What I think the biggest benefit that I’ve gotten from this is just a self-belief that I never really had before. I really believe, when I see those names at the bookstores and the library, that my name is going to be up there next to those names. I never really felt that before, but I do now. 

Since joining the Writing Gym, O’Dell has become a professional writer and received his first byline with the Colorado Springs Gazette newspaper. 

You’ve been writing for years and years and years and you haven’t gotten any further. What should you do? Find someone, find someone who’s in the business, who’s credentialed, put your trust in that person. and do what they tell you. It’s what you do at a gym. If you want to get in shape, you find this personal trainer, you put your trust in that person, then you do what they tell you to do. The Writing Gym is very much like that.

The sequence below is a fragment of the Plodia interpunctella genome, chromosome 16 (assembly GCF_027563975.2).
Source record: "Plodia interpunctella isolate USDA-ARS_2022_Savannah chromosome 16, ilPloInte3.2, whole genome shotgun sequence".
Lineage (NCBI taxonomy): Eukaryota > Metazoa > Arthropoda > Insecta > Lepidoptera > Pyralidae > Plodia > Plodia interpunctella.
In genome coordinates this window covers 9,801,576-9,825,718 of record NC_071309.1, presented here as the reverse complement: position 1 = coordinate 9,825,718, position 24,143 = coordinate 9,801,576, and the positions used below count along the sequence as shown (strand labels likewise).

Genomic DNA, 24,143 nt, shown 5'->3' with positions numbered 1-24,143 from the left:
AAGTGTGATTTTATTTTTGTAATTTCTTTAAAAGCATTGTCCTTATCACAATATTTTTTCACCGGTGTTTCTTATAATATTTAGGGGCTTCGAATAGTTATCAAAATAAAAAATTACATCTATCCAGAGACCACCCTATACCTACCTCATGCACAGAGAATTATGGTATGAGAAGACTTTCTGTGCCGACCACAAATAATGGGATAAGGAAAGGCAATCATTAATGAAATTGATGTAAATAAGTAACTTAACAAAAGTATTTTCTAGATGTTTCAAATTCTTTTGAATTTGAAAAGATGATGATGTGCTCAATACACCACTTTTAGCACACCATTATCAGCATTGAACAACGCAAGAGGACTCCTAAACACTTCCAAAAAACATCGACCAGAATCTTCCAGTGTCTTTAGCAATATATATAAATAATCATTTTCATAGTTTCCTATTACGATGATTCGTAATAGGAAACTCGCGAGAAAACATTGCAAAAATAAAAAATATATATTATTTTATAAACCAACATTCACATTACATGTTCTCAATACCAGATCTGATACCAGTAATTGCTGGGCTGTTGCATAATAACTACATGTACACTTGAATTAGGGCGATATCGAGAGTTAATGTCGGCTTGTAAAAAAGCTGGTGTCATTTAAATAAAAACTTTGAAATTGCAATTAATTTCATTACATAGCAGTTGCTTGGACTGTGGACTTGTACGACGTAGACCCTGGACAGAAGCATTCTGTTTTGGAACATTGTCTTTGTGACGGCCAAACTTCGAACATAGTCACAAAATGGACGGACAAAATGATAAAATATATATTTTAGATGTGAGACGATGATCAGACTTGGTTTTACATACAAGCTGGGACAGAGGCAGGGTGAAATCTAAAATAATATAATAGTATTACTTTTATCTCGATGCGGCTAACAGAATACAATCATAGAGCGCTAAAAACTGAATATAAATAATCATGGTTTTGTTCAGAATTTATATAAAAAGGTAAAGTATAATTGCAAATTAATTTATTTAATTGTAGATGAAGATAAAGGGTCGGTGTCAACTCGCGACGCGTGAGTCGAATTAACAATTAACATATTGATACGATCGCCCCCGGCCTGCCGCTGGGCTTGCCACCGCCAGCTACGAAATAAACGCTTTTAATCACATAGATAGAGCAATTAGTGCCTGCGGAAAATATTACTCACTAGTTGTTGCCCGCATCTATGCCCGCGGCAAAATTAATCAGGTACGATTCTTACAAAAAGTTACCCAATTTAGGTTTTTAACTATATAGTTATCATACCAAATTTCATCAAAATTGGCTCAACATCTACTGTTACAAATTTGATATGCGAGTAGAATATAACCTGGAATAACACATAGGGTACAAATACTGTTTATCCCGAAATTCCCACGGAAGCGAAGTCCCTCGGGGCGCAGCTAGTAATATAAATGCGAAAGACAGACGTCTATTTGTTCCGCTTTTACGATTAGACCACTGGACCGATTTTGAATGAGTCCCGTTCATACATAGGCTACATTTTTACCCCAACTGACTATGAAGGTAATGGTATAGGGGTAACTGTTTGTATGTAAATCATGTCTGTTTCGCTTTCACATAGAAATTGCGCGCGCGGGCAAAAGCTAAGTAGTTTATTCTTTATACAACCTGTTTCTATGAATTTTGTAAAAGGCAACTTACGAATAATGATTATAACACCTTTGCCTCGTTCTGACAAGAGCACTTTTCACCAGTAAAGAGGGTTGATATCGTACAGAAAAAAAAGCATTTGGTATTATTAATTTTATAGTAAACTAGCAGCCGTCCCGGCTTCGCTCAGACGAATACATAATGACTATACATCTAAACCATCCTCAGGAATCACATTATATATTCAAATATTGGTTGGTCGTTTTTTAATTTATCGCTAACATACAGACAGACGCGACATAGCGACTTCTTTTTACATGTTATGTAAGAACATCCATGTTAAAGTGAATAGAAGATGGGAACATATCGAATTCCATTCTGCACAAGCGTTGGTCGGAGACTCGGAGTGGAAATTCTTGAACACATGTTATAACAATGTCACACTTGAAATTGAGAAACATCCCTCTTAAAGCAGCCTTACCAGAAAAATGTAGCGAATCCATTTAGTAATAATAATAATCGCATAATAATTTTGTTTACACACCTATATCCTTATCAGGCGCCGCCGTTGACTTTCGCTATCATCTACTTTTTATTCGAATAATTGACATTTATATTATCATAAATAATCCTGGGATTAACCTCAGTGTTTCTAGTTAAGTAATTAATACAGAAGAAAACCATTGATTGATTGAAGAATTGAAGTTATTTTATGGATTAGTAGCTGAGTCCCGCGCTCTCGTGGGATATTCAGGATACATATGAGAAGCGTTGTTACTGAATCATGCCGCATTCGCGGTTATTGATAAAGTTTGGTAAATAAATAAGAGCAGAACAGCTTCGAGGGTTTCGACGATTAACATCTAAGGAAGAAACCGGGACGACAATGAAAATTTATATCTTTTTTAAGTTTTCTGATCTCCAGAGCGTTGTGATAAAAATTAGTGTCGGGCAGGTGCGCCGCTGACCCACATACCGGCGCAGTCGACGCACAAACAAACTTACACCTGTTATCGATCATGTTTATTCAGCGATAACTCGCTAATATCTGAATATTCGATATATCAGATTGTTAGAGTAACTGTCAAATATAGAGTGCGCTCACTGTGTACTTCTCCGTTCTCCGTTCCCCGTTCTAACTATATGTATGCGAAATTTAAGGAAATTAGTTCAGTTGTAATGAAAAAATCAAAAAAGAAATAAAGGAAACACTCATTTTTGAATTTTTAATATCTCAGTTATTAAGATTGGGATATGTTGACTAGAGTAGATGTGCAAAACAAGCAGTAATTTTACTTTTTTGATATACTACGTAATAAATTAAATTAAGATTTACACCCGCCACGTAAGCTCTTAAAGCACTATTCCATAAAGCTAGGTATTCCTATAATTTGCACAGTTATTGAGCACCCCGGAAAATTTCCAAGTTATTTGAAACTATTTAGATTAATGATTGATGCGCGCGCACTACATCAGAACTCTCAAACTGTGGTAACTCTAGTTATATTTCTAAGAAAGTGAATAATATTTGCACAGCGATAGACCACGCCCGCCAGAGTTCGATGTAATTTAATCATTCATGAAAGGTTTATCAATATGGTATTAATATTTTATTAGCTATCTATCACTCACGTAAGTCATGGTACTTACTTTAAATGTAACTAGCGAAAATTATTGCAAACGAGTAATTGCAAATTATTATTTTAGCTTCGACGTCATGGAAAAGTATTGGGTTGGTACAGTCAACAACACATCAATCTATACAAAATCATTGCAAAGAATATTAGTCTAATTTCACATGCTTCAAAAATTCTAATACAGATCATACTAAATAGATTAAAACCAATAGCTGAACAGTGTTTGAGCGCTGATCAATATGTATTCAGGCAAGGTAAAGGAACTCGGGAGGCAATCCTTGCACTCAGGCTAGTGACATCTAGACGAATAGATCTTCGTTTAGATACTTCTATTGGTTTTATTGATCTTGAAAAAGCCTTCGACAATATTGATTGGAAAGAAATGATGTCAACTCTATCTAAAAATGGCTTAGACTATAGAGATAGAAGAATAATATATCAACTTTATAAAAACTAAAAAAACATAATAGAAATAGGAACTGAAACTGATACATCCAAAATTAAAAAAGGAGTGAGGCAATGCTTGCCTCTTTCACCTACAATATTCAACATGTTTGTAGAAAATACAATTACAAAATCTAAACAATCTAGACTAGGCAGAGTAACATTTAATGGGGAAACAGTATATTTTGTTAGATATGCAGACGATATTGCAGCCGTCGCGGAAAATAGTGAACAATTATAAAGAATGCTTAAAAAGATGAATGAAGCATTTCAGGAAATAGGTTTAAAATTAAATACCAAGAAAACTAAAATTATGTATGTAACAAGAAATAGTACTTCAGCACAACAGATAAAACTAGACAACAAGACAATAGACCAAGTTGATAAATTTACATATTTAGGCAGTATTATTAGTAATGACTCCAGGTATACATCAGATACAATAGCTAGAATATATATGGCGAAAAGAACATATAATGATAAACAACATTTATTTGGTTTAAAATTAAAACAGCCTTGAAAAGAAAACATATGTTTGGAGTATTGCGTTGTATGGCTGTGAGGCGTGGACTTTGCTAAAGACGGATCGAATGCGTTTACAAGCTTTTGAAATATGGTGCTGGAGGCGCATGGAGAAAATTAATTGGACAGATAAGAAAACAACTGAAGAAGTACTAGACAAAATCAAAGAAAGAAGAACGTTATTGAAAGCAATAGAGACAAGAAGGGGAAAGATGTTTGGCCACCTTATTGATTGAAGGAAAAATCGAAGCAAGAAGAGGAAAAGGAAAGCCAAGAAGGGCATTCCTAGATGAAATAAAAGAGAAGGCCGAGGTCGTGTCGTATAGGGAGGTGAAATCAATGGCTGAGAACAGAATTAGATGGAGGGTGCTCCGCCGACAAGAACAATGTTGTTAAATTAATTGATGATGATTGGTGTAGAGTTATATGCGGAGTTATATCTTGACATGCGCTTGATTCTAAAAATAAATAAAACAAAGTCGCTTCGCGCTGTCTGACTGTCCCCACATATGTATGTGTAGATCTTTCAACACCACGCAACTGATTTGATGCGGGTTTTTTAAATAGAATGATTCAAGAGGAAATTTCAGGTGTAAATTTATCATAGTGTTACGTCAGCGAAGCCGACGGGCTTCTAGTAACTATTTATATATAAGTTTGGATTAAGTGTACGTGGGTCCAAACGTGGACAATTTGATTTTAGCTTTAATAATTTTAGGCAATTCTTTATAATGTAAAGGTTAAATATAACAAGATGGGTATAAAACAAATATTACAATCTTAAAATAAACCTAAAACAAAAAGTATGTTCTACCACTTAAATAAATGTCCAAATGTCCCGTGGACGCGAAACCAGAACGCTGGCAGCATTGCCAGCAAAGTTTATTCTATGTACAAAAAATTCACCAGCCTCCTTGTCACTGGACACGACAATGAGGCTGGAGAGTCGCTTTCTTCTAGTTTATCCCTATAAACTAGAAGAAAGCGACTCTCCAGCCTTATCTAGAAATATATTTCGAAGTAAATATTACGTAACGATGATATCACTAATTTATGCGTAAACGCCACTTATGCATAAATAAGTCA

If you are struggling to make progress in your writing, or lack the confidence and direction to move forward with your writing and publishing goals, the Writing Gym may be the right fit for you. I’ve opened some time over the next couple of weeks to talk with writers who are serious about their craft. You can book yourself directly into my calendar, and we hop on a call to talk about where you are, where you’d like to go, and how you can get there.

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How to Confidently Start Your Publishing Journey

How to Confidently Start Your Publishing Journey

How to Confidently Start Your Publishing Journey 

After she retired, Clara Fay finally listened to the inner voice telling her to write. She was able to finish a manuscript and even had a developmental editor go through her work. Thinking her manuscript was ready, she spent six months querying.  

89 queries later, she still had yet to receive a positive response from any agent.

With the lack of responses, Clara felt discouraged and frustrated all at once. A thousand questions ran through her mind: What was I doing wrong? Did I query too soon? Was my novel actually not polished enough?